Thursday - November 17, 2011
Neverwinter - "Almost ready to ship" before MMO switch
Lucky Day writes that Neverwinter was "almost ready to ship" when the decision was taken to change into a full MMO. Full story via Strategy Informer.
Thursday - October 06, 2011
Neverwinter - Now a F2P MMO
Big Changes to Cryptic's Neverwinter is the title of an article at IGN that explains Perfect World's purchase of Cryptic Studios a while back has resulted in the game changing from co-op focused to a full-blown free-to-play MMO. So, this probably marks the end of our coverage but here's a closing snip on their new direction:
This new home for Cryptic has allowed the developer to continue their MMO-development tradition with Neverwinter. That's right, Neverwinter is shifting from the co-operative multiplayer game that was announced last year and into full-fledged, free-to-play MMO territory. In fact, it's shifting towards the action end of the MMO spectrum. Transferring a Dungeons & Dragons universe into an action setting might sound strange to D&D veterans, but it's been done before with some of the Baldur's Gate games. The 4th Edition of D&D also has some new rules that lend itself well to action games, which is exactly why Neverwinter is using 4th Edition as its ruleset.
Wednesday - October 05, 2011
Neverwinter - Book II from R.A. Salvatore Released
I've posted this under the game Neverwinter because this book series from R.A. Salvatore is based on the video game property...Kuki sends word that Neverwinter: Book II is now available.
Friday - September 09, 2011
Neverwinter - News Roundup
Lucky Day sends us a comprehensive update on Neverwinter.
First, the acquisition of Cryptic by Perfect World has pushed the release date back to 2012. From GameSpot:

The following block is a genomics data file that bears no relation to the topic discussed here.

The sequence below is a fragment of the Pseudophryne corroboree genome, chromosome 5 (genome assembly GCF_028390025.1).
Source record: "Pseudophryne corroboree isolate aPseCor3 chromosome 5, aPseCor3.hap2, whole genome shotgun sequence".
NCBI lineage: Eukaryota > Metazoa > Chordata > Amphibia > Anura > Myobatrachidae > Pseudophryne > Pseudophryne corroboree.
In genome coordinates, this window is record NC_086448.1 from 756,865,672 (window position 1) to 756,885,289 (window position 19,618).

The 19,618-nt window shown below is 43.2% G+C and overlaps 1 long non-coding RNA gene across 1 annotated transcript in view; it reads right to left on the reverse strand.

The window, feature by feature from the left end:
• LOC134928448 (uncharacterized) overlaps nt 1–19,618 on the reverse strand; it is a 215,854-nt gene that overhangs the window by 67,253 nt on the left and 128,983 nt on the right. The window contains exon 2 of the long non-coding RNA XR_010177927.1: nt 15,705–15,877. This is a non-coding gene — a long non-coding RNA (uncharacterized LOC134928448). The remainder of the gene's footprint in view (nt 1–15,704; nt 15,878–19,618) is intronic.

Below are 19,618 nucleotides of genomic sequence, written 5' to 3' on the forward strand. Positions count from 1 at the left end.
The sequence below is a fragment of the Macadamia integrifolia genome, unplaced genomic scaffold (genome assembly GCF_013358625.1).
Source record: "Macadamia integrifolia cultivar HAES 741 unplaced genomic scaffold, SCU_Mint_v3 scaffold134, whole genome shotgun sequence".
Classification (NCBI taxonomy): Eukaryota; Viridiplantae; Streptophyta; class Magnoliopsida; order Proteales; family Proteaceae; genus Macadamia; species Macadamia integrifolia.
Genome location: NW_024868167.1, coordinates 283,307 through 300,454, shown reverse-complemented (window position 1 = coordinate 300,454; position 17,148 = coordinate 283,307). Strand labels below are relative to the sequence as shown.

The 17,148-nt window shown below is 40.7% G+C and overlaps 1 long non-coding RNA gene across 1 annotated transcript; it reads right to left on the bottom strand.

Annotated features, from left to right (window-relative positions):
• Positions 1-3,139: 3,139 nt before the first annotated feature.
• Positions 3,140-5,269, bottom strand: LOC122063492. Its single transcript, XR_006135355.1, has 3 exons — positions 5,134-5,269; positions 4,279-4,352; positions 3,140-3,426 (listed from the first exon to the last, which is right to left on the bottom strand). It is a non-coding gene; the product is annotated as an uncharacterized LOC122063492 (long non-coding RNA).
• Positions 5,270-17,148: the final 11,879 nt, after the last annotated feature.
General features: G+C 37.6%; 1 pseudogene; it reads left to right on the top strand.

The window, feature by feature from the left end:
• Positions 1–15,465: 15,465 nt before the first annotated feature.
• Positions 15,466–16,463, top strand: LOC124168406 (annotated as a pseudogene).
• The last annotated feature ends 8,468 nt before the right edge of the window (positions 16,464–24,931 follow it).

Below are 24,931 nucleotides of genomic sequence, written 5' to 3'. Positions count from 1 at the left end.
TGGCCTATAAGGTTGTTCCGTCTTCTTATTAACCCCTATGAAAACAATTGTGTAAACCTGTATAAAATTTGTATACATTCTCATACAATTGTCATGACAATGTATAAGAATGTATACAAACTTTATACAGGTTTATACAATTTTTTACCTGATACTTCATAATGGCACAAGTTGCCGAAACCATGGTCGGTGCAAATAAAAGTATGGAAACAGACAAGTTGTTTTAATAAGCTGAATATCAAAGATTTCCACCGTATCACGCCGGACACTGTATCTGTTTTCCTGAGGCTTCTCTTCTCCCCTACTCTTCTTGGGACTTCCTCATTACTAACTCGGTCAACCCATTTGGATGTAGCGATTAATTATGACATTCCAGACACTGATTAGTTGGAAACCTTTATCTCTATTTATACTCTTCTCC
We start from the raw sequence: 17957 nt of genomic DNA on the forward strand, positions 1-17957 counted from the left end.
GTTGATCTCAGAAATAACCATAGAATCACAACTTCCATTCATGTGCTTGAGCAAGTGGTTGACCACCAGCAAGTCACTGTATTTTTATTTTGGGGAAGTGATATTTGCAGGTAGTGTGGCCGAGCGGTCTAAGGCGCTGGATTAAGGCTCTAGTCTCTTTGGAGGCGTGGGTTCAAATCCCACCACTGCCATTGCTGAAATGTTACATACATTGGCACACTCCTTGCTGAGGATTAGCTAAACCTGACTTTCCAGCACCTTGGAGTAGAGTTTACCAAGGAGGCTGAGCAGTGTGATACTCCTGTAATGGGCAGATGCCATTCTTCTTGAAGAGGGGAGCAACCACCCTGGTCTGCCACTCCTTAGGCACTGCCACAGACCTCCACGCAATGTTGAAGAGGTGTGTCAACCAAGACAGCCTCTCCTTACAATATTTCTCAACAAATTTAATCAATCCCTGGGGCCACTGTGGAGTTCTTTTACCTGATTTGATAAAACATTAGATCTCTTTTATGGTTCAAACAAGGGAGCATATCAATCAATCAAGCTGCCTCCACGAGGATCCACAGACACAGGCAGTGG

Neverwinter was revealed last August with a generic 2011 release date attached. As a result of the Cryptic Studios sale, the game is now set for release in late 2012, with Perfect World "investing in a more immersive experience" for the game.
Monday - July 04, 2011
Neverwinter - Preview @ Hooked Gamers
Hooked Gamers has a preview of Neverwinter, although it doesn't offer anything new. A snip on the Foundry toolset:
Not only will creating modules be easier using The Foundry, uploading and sharing them will be as well. A quick button press will upload your mod to Cryptic’s server, which will host all of the game’s content, and finding it will involve simply browsing for it through a built-in search feature. Velasquez promises that when the game launches there will be enough assets available (monster packs, environment packs, exteriors, interiors, etc.) to create a whole bunch of adventures. The developers also plan on supporting the game post-launch with even more tile sets, monster packs and player classes, although there is no word yet on whether these things will be available through free updates or paid DLC.
Source: Blues News
Monday - June 13, 2011
Neverwinter - Foundry Preview Roundup
Lucky Day sends in a roundup of Neverwinter previews with a focus on the Foundry toolset from around the 'net.
Here's a snip from The Escapist article: